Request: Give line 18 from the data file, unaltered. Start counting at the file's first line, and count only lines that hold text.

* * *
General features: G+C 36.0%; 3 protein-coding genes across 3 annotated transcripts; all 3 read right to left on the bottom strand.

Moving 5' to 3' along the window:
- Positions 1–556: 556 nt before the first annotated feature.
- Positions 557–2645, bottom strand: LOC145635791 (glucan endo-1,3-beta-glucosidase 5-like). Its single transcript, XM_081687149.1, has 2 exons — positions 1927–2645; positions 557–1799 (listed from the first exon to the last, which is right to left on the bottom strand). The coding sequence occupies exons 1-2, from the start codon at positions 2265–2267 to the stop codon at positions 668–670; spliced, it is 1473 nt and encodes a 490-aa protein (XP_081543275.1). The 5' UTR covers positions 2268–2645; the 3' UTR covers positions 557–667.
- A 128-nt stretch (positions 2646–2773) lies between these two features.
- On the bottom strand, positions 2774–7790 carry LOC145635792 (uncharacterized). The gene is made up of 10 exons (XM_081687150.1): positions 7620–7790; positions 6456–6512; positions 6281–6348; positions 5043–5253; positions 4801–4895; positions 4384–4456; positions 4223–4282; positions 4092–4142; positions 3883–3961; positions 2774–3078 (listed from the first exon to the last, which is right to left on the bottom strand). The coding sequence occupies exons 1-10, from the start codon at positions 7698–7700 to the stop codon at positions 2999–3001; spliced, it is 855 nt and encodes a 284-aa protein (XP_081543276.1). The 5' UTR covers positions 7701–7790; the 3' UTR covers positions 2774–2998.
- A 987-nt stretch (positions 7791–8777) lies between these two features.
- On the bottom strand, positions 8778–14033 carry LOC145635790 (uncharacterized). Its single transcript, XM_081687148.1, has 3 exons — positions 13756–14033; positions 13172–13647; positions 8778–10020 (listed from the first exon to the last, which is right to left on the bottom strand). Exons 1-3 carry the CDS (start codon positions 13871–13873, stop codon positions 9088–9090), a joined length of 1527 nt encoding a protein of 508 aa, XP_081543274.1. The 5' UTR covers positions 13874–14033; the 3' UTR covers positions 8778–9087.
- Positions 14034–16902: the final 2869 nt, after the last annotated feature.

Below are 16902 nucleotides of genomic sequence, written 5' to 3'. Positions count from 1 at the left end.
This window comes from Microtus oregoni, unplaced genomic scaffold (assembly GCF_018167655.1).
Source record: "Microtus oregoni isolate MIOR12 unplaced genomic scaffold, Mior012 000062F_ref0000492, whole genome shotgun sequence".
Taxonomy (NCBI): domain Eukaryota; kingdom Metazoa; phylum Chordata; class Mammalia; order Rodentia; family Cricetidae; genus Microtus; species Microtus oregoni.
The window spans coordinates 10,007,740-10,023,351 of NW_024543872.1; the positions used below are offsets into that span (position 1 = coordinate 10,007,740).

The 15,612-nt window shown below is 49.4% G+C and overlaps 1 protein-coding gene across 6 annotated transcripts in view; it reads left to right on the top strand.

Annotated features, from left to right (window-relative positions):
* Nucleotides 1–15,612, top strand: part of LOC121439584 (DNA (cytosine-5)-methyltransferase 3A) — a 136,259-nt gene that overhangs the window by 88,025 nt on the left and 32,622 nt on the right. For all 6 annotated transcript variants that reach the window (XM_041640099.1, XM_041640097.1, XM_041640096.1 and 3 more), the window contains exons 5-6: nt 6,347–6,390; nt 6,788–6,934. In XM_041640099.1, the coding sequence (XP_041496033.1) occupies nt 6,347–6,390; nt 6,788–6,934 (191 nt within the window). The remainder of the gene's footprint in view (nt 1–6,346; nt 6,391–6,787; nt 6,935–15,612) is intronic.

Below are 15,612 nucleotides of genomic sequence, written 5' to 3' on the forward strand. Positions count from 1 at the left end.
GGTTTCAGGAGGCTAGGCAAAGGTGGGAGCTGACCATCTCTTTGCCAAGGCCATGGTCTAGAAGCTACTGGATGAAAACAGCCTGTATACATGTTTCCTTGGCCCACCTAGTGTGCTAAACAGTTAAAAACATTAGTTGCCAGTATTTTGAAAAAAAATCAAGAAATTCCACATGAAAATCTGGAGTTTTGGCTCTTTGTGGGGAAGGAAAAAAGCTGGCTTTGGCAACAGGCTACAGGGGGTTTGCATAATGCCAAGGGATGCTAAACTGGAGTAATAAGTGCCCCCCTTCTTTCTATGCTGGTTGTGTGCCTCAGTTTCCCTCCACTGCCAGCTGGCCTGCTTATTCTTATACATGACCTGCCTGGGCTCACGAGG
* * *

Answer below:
Below are 15,612 nucleotides of genomic sequence, written 5' to 3' on the forward strand. Positions count from 1 at the left end.